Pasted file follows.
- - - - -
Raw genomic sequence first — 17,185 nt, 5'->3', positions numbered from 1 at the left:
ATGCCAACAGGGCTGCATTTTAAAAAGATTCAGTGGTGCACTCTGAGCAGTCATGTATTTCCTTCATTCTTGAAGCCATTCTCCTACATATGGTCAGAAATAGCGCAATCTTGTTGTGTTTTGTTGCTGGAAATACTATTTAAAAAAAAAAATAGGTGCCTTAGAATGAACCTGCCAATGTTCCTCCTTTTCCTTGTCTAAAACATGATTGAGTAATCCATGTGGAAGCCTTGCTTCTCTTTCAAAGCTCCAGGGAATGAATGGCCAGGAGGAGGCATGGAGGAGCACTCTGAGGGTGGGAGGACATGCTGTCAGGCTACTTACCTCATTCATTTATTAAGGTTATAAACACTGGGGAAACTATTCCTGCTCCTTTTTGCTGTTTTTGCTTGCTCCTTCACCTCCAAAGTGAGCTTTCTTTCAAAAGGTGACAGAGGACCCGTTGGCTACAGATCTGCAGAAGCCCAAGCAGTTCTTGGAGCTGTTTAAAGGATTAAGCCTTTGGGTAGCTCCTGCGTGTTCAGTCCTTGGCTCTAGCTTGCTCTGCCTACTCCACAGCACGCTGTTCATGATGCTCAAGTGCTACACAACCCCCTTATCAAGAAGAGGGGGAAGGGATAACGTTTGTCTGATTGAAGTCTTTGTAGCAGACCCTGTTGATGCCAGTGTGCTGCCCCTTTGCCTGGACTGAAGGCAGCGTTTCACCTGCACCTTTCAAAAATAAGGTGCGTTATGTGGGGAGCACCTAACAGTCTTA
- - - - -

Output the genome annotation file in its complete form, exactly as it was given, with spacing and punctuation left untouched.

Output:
Raw genomic sequence first — 17,185 nt, 5'->3', positions numbered from 1 at the left:
ATGCCAACAGGGCTGCATTTTAAAAAGATTCAGTGGTGCACTCTGAGCAGTCATGTATTTCCTTCATTCTTGAAGCCATTCTCCTACATATGGTCAGAAATAGCGCAATCTTGTTGTGTTTTGTTGCTGGAAATACTATTTAAAAAAAAAAATAGGTGCCTTAGAATGAACCTGCCAATGTTCCTCCTTTTCCTTGTCTAAAACATGATTGAGTAATCCATGTGGAAGCCTTGCTTCTCTTTCAAAGCTCCAGGGAATGAATGGCCAGGAGGAGGCATGGAGGAGCACTCTGAGGGTGGGAGGACATGCTGTCAGGCTACTTACCTCATTCATTTATTAAGGTTATAAACACTGGGGAAACTATTCCTGCTCCTTTTTGCTGTTTTTGCTTGCTCCTTCACCTCCAAAGTGAGCTTTCTTTCAAAAGGTGACAGAGGACCCGTTGGCTACAGATCTGCAGAAGCCCAAGCAGTTCTTGGAGCTGTTTAAAGGATTAAGCCTTTGGGTAGCTCCTGCGTGTTCAGTCCTTGGCTCTAGCTTGCTCTGCCTACTCCACAGCACGCTGTTCATGATGCTCAAGTGCTACACAACCCCCTTATCAAGAAGAGGGGGAAGGGATAACGTTTGTCTGATTGAAGTCTTTGTAGCAGACCCTGTTGATGCCAGTGTGCTGCCCCTTTGCCTGGACTGAAGGCAGCGTTTCACCTGCACCTTTCAAAAATAAGGTGCGTTATGTGGGGAGCACCTAACAGTCTTA